"Redstone sounded so solidly American, so ecumenical, so Christian. I thought my father was trying to walk away from our being Jewish," Redstone wrote in his autobiography. "It troubled me a lot."

Redstone studied at the prestigious Boston Latin School where, he later wrote, "I was first exposed to the idea that thinking, educated and disciplined people have the power within themselves to create a new and better world."

Afterward, he attended Harvard, where he was tapped by professor Edwin Reischauer to be among a select group of students charged with cracking Japan’s military codes, learning the culture and language largely through watching Japanese movies. Following the war, he attended Harvard Law School, making money by playing piano in his own dance band and using his veteran status to purchase army surplus goods at a discount and sell them for a profit to Boston-area stores.

After law school, Redstone was selected for a clerkship at the Ninth Circuit Court of Appeals in San Francisco under Judge William Orr, where one of his most memorable assignments involved the denial of citizenship to a Jewish teacher because he was accused of being a communist at the beginning of McCarthyism. Redstone argued in favor of citizenship, but Orr overruled him.

Redstone next worked as a special assistant to U.S. attorney general Thomas C. Clark, mostly handling tax-litigation cases. While with the Justice Department, he helped overturn the decision years earlier against the Jewish teacher.

Six years removed from law school, Redstone was making $100,000 a year running his own firm though disillusioned that practicing law had become "just a business." So, in 1954, he went to work for his father’s burgeoning movie exhibition business at a salary of $5,000 a year. He traveled New England acquiring properties for the growing chain, which came to be known as National Amusements.

"Forget real estate agents," he wrote. "I would get in a car and drive around looking for good potential sites. I always carried a pro forma contract in my jacket pocket."

While driving the back roads, Redstone developed an insight into the theater business, coming to the conclusion that “content is king.” It was the quality of the movie the chain was showing, not its location or its frills, that dictated the money it would make.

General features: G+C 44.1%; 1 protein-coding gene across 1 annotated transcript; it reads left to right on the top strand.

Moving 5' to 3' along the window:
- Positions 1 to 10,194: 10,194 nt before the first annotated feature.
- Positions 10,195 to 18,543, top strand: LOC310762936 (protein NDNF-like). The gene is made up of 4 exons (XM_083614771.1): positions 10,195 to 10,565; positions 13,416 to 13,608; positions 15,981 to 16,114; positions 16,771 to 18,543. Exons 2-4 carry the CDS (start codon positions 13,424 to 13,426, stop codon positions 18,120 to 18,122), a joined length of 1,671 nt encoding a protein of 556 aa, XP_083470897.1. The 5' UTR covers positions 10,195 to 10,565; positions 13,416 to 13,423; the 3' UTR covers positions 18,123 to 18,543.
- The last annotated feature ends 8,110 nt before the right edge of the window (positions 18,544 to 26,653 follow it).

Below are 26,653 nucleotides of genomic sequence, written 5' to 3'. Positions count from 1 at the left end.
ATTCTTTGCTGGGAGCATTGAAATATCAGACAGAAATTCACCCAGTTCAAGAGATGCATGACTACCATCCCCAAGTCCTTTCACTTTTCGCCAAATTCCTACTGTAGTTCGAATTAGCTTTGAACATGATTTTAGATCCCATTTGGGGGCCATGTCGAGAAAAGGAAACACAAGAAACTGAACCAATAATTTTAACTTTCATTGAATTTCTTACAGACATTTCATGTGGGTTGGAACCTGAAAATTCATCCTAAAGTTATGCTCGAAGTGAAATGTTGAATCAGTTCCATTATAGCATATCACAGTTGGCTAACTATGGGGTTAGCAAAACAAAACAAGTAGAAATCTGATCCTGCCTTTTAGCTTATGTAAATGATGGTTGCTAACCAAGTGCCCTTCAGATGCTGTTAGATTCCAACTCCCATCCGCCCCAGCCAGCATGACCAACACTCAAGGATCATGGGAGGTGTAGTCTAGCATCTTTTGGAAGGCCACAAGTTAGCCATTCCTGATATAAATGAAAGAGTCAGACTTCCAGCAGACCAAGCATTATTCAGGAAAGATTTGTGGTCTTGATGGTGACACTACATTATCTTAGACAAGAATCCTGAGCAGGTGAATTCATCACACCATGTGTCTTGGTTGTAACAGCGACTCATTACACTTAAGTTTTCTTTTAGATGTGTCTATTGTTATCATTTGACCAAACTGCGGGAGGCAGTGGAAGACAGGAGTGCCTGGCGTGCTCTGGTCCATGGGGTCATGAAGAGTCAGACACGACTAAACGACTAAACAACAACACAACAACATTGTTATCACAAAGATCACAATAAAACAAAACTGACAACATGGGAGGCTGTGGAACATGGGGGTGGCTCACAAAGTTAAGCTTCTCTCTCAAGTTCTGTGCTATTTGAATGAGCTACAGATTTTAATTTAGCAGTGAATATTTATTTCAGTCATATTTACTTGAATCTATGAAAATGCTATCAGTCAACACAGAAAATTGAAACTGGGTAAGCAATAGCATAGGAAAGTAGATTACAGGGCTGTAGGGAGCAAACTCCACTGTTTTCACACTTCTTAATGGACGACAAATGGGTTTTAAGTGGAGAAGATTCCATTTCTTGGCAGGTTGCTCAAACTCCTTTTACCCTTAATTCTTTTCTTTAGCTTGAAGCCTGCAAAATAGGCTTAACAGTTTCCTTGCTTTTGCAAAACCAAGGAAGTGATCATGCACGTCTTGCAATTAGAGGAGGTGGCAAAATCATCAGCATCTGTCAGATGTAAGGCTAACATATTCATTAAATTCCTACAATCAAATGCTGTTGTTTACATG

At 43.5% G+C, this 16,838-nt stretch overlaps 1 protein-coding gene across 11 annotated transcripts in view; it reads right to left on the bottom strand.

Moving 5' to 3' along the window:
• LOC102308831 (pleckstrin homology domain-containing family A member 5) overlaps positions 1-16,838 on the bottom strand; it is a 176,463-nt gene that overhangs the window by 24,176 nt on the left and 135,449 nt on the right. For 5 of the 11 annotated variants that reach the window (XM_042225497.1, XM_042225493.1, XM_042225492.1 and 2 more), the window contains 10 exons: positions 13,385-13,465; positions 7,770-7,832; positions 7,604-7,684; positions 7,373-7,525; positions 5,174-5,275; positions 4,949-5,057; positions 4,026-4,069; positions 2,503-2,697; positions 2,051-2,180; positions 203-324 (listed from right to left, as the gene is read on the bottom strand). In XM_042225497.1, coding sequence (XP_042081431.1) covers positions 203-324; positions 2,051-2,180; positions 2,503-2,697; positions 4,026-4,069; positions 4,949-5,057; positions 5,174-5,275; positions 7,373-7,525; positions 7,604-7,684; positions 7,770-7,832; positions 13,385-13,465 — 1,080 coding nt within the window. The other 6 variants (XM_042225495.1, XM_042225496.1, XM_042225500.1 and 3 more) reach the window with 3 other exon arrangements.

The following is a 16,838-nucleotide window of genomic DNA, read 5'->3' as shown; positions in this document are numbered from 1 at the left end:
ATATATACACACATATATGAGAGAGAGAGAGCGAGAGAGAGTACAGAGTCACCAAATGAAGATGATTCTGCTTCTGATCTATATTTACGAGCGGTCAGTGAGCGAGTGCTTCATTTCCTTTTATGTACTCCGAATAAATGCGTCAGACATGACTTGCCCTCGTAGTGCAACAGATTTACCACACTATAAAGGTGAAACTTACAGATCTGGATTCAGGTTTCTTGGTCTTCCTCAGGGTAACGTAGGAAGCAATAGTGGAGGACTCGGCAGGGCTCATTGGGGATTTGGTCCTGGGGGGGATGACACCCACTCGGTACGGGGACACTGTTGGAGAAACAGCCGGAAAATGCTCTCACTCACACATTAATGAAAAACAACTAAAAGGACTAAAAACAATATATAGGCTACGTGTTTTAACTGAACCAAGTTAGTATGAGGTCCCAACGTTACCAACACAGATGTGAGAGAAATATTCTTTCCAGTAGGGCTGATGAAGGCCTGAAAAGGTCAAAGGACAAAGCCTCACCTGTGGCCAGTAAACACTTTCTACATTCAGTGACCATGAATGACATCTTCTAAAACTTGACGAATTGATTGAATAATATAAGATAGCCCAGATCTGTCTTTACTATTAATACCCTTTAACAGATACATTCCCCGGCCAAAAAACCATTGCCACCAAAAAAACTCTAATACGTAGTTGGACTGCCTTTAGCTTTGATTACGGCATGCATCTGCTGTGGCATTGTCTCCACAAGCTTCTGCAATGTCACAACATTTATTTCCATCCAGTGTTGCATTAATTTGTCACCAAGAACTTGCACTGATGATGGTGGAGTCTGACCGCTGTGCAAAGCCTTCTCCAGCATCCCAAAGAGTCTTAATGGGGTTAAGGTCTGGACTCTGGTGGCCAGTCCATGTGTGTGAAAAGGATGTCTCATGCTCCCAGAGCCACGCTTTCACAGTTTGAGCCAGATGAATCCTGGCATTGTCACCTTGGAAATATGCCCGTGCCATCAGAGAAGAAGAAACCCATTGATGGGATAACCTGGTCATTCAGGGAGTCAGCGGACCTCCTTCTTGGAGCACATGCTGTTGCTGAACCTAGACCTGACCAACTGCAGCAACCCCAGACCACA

He grew the business exponentially after applying for a $10 million loan and, after impressing bank executives, he received a $50 million line of credit instead.

"I was on the phone with the movie studios' general managers, trying to get the best movies at the best prices," he recalled. "Barry Reardon at Warner Bros., Frank Mancuso, then the branch manager in Buffalo for Paramount, Jimmy Spitz at Columbia — these were the important people in my life."

National Amusements was a smaller exhibitor, though, and, in deference to the larger players, studios routinely refused to supply it with first-run movies, prompting Redstone to sue in 1958. The landmark case, United States v. Paramount, ended in a decree that studios had to sell their product, picture by picture, theater by theater, without discrimination.

He became a savvy film critic; after viewing 101 Dalmatians in the early 1960s, he purchased a sizable chunk of Disney stock, and he was named CEO of National Amusements in 1967 and reportedly coined the term “multiplex.” A decade later, he was making investments in movie studios, including Disney and Warner Bros. In 1977, he saw Star Wars, walked across the street to a pay phone and bought 25,000 shares of 20th Century Fox.

By 1982, National Amusements owned roughly 10 percent of Columbia Pictures when Coca-Cola took over the studio, netting Redstone's company a $26 million profit. He had a 5 percent stake in Fox before Marvin Davis’ acquisition, and he was a significant stockholder in MGM/United Artists Home Entertainment before Ted Turner’s venture into the movies.

Midway through the 1980s, Redstone became interested in Viacom, spun off from CBS years earlier and then the owner of such assets as a fledgling MTV, Nickelodeon and Showtime. Viacom CEO Terry Elkes wanted to take the company private in a $2.7 billion leveraged buyout, but Redstone, then owning 18.3 percent of Viacom, was livid at the insider’s price. He launched an aggressive, hostile takeover attempt and threatened to sue on behalf of shareholders.

After protracted infighting, Redstone landed Viacom in March 1987 for $3.4 billion, which included more than $400 million of his own money, and became chairman of the company. He was not the typical corporate raider of the times. Unlike aggressive takeover buyers, such as MGM’s Kirk Kerkorian, who often bought studios and dismantled them for quick profits, Redstone was in it for the long haul.

In a move to acquire Paramount Communications in 1993-94, Redstone fought QVC’s Barry Diller, his longtime friend, in the toughest battle of his career. The bidding war vastly inflated the cost of the conglomerate and its historic movie studio and placed Viacom more than $11 billion in debt. For years, Redstone would refer to Diller as his "$2 billion ex-friend" until Diller finally told him, "Lay off, will you, Sumner? Enough is enough."